by Carolyn Reeder


On a map or globe, find: Your town or city; San Diego, CA; Pearl Harbor, Hawaii; Japan


Chapter 1

p. 1   firebombs— Instead of causing destruction by exploding, incendiary bombs started fires that would spread through large areas.

p. 3   Civil Defense Spotters — Civilian volunteers were trained to quickly recognize the silhouette of enemy aircraft and worked shifts, searching the sky for their approach.

p. 3   diagram a sentence — For generations, students were taught grammar through diagrams that showed the relationship of words in the sentence.

p. 6   "slide across the seat"— This was easy because there were no bucket seats then, and the gear shift was on the steering wheel column rather than on the floor.

p. 7   aircraft factories, etc. — San Diego was a major center for defense industries with shipyards as well as aircraft factories that operated on shifts around the clock. It was also the location of important naval installations. The area's population greatly increased as workers from other parts of the country came to the city to work — and as the wives of navy personnel moved to San Diego. This led to shortages of housing and to crowded classrooms.

Chapter 2

p. 14   opening exercises — At this time, public schools began the day with the teacher reading a chapter from the Bible and the class reciting The Lord's Prayer and saluting the flag, followed by the singing of a patriotic song.

p. 14-15   ...join the war that has been raging in Europe and Asia — The war in Europe started in September of 1939 when Germany invaded Poland and as a result Britain and France declared war on Germany; Japan had been at war with China since 1937.

p. 15   thirty-nine pairs of eyes— classes were larger in general at that time, plus wartime population growth put a strain on the schools.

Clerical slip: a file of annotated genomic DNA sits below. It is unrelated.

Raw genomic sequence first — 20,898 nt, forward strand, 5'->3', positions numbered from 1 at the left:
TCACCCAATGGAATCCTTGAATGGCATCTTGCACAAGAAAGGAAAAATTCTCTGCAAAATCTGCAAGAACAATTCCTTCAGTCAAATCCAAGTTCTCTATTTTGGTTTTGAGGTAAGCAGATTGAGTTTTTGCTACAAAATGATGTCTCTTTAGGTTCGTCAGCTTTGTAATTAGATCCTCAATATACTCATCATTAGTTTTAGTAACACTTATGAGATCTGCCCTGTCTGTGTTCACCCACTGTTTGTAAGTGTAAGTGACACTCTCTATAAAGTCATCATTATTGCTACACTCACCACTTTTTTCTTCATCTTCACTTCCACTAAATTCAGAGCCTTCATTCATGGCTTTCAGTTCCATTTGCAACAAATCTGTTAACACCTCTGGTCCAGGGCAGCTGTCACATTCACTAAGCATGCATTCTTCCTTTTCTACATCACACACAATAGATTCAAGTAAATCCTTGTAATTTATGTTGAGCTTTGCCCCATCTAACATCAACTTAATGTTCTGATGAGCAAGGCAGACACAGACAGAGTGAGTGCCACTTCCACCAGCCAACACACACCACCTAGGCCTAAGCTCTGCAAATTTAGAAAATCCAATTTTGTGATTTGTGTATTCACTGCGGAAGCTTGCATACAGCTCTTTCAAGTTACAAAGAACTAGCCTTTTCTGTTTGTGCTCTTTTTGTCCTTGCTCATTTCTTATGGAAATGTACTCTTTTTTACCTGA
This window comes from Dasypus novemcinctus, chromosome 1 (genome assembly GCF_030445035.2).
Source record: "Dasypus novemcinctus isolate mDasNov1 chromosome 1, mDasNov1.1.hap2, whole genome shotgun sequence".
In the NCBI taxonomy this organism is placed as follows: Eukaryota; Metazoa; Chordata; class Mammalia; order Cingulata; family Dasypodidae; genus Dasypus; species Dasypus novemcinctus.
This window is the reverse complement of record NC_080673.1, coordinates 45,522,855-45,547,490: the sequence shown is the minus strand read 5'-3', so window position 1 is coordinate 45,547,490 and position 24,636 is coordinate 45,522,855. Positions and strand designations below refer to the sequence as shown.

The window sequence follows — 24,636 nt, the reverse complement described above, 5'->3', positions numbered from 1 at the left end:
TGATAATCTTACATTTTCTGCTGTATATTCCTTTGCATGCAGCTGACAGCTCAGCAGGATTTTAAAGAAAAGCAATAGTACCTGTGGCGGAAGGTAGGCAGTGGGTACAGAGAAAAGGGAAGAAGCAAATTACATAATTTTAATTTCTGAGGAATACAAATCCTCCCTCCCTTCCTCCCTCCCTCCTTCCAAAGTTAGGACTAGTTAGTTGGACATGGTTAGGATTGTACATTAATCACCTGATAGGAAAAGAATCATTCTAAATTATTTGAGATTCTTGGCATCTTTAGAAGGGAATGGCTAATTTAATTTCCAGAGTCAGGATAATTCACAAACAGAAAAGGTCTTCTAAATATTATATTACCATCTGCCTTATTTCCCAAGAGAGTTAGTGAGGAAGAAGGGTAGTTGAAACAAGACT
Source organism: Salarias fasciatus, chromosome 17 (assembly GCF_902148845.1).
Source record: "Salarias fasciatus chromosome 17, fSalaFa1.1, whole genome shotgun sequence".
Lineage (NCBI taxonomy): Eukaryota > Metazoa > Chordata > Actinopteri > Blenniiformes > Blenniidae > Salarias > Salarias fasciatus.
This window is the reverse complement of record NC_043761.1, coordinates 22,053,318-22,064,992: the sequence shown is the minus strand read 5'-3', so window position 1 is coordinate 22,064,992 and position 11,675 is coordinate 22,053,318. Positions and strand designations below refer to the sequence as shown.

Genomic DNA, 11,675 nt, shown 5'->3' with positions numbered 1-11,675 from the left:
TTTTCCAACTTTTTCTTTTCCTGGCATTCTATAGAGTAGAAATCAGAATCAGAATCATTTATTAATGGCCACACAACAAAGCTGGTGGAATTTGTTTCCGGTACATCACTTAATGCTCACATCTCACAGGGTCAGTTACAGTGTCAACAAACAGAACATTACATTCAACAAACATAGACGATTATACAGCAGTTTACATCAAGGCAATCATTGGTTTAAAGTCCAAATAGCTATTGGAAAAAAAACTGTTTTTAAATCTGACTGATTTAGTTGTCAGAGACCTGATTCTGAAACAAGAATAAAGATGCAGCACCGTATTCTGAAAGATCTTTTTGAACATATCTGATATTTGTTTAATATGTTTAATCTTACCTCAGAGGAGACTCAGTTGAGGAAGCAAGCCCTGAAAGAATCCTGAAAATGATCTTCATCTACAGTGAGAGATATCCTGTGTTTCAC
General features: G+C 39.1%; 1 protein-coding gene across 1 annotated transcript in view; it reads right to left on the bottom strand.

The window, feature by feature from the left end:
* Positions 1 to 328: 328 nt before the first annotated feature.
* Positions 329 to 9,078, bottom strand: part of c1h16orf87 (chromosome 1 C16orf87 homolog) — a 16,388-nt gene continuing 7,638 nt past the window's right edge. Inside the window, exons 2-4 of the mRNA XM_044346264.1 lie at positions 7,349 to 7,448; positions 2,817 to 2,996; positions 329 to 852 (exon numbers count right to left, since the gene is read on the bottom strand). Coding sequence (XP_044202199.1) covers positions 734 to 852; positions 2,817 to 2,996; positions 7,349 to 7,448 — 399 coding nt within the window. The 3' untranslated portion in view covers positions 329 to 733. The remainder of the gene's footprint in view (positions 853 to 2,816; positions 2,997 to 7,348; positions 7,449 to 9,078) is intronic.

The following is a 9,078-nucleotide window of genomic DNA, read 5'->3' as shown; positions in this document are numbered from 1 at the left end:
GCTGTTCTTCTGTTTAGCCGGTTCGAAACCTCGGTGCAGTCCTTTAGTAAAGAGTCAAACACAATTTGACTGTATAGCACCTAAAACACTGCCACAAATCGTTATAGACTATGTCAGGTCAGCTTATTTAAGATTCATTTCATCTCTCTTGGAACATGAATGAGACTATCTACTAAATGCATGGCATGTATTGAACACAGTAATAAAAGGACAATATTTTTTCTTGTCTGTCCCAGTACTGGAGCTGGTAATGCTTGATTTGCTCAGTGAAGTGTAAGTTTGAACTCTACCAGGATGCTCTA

Chapter 8

p. 75   fear Japs would contaminate food crops — an example of the wartime paranoia and of the prejudice against Japanese and Japanese-Americans that had been evident long before the war began.

Chapter 9

p. 87   the duration — the whole time the war lasts

Chapter 10

p. 97   Frigidaire — refrigerator

p. 98   oil cloth tablecover — similar to today's plastic or vinyl-coated tablecloths

p. 98   the East Indies— WWII-era name for Southeastern Asia (This might be a good time to use a globe to locate the Philippines; Kuala Lumpur—in Malasia, then known as the Malay Peninsula; Rangoon, Burma; Borneo; the Solomon Islands)

p. 98   U-Boats — German submarines. Americans on the Atlantic coast feared attack from these subs just as those on the Pacific coast feared Japanese bombs. Vacationers at Virginia Beach, VA, actually witnessed the sinking of two oil tankers by U-boats, and saboteurs did make their way to shore from U-boats. (They were quickly captured.)

Chapter 11

p. 104   Victrola— record player

p. 104   albums— then, record albums were about the size of a scrapbook and contained a number of records (10" or 12" in diameter) that together contained a single symphony or concerto. This was before "long-playing" records came into use.

Chapter 12

p. 112   "Women! . . . They've hired them!"— Before World War II, most married women didn't work, and only a few types of work were open to women. Teaching, nursing, being a secretary or librarian, being a waitress or a clerk in a store—these jobs were considered acceptable for women. But as men joined the armed forces, women filled the jobs they left. And women were needed to fill factory jobs in defense industries, too. (During earlier wars, also, women filled in for their soldier husbands, but this time was different—when the men returned home, many women were not willing to go back to being "just a housewife.")